Sunday, October 3

Brilliantly Stimulating?

Yeah, about that. Not so much lately. You may have noticed.

As a good friend said recently - when was it? Jeez, it was a month-and-a-half ago:

"I don't know what the doctor is feeding you but I miss the snarky & witty banter!"

As far as I can tell, it's the anti-anxiety meds he's "feeding" me. Anti-anxiety meds are actually good for me; it helps me make it through those weeks I'm on call. I tend to freak out for that once-a-month stint for a week. The other three weeks I'm my old self, except for one thing: My creativity tanks. OK, that's not entirely true - my creativity is non-existent.

Over the years, I realized something pretty important about my thought processes, as I tend to think outside the box. In fact, I don't even see a box. Call it what you will, free-thinking I suppose. Maybe fuzzy logic.

Even Marilee has noticed a change, as well she should. She sees the difference on a daily basis. Just last night she observed "You haven't blogged or taken pictures lately". Lately equates to my only taking four pictures during the entire month of September. And blogging? My last "snarky banter" - read "brilliantly stimulating" - post was TWO MONTHS AGO. By my estimation, about the time my anti-anxiety meds went into full swing.

So what the hell does that have to do with anything?

Now, I'm not one - usually - to take as fact some saying or other. How many times have we all heard a phrase or quote from someone famous and thought "Hey, that sounds like me!". But this one hits far too close to home:

“Anxiety is the handmaiden of creativity.” – T.S. Eliot

Yeah, that T.S. Eliot.

I'd commented on that quote to my cousin, and she said that maybe I was reading too much into it. That, for whatever reason I was using it as an excuse for how I was feeling at that particular moment. Maybe. But as I have learned in the last little while, T.S. Eliot isn't the only one who has made that observation.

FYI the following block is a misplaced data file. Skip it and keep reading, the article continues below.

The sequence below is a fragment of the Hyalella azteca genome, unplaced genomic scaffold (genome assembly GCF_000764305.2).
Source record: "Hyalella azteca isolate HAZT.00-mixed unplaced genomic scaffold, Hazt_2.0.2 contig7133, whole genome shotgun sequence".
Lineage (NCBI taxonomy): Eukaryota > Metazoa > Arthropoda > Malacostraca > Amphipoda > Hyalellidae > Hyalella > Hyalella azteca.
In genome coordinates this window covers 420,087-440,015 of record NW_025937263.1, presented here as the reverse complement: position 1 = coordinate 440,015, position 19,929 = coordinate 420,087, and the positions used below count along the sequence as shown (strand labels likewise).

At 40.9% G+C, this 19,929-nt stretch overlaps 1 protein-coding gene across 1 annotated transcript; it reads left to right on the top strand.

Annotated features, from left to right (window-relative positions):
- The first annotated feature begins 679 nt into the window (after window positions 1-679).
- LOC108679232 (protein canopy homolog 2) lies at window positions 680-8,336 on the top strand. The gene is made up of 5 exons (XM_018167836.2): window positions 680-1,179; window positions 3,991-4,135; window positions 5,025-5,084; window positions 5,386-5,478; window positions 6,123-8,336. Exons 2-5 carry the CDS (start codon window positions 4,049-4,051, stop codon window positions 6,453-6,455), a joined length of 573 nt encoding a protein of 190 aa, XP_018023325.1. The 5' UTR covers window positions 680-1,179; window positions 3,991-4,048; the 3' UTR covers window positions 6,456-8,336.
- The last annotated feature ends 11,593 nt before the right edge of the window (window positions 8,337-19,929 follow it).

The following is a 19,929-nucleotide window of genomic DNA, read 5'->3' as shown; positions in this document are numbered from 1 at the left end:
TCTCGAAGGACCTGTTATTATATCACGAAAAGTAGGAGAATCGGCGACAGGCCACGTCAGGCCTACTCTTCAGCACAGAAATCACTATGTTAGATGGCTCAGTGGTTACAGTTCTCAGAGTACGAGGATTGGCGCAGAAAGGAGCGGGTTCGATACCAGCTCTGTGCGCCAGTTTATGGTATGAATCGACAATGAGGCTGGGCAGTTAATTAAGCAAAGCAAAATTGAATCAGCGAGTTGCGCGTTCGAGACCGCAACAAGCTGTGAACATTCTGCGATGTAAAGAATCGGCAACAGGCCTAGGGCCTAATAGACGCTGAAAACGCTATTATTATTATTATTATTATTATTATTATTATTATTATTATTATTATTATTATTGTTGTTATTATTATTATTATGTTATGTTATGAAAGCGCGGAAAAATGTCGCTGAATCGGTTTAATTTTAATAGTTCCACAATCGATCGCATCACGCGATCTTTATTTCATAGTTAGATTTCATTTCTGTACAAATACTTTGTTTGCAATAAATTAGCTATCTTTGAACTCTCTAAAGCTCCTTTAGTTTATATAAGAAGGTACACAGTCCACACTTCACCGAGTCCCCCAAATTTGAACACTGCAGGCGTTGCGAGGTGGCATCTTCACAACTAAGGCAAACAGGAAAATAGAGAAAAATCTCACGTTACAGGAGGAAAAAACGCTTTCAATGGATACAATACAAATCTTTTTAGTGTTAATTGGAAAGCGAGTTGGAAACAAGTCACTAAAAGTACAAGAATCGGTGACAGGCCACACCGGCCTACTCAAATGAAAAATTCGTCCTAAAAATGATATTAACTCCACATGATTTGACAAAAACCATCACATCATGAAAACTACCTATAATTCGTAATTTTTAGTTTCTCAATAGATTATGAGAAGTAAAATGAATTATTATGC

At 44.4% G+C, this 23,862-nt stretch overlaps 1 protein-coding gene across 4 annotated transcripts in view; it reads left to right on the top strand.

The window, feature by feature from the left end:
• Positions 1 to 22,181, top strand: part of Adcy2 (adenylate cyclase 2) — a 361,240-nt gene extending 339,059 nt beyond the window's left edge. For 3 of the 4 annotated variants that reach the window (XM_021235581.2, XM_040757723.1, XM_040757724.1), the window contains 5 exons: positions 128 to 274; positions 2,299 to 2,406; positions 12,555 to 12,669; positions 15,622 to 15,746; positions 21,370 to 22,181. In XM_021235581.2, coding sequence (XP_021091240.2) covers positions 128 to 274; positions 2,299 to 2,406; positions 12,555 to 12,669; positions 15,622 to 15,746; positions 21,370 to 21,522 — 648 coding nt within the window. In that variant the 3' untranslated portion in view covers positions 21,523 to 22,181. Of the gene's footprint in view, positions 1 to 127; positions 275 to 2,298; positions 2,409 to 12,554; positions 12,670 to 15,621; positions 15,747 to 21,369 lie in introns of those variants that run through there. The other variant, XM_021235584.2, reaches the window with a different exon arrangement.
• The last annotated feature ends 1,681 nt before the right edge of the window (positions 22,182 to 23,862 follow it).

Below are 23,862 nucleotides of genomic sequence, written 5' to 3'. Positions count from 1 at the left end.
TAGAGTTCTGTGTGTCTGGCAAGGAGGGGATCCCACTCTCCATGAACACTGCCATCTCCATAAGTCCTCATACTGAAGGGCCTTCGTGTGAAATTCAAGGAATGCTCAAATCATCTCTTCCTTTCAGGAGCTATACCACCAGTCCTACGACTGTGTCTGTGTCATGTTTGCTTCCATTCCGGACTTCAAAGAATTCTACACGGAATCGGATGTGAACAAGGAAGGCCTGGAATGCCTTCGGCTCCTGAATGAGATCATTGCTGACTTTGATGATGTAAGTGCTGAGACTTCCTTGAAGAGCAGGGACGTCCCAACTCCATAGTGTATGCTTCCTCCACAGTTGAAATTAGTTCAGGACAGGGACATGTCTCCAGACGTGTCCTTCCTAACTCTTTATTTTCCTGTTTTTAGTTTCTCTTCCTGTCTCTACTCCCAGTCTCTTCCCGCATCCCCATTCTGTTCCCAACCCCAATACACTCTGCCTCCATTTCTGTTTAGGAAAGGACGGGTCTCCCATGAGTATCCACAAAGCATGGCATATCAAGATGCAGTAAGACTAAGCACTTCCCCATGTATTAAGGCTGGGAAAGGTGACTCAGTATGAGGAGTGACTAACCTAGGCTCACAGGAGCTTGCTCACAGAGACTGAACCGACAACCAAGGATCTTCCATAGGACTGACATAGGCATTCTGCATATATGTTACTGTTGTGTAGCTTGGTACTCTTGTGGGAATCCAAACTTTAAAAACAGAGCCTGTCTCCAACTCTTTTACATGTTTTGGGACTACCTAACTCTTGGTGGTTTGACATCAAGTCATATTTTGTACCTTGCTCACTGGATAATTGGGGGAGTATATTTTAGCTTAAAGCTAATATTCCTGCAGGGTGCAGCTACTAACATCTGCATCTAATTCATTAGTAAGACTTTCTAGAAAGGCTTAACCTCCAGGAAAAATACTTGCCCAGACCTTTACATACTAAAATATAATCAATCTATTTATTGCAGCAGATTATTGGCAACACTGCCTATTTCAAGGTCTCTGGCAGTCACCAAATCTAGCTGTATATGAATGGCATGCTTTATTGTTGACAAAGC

In the book "Touched with Fire: Manic-Depressive Illness and the Artistic Temperament", Kay Redfield Jamison states "...many creative people are reluctant to be transformed by psychiatric treatment into "normal, well-adjusted, dampened, and bloodless souls" no longer moved to create. And their fears may not be unfounded. Current psychotropic drug therapies can offer some relief from the painful, destructive features of mania and depression. But according to Jamison, there is a price to pay -- these drugs can "dampen a person's general intellect and limit his or her emotional and perceptual range".

Hmmm... maybe I will be having a talk with my physician after all...

[Portions of the above post derived from "Creativity and Mental Illness" by Laura Gosselink at Serendip.]

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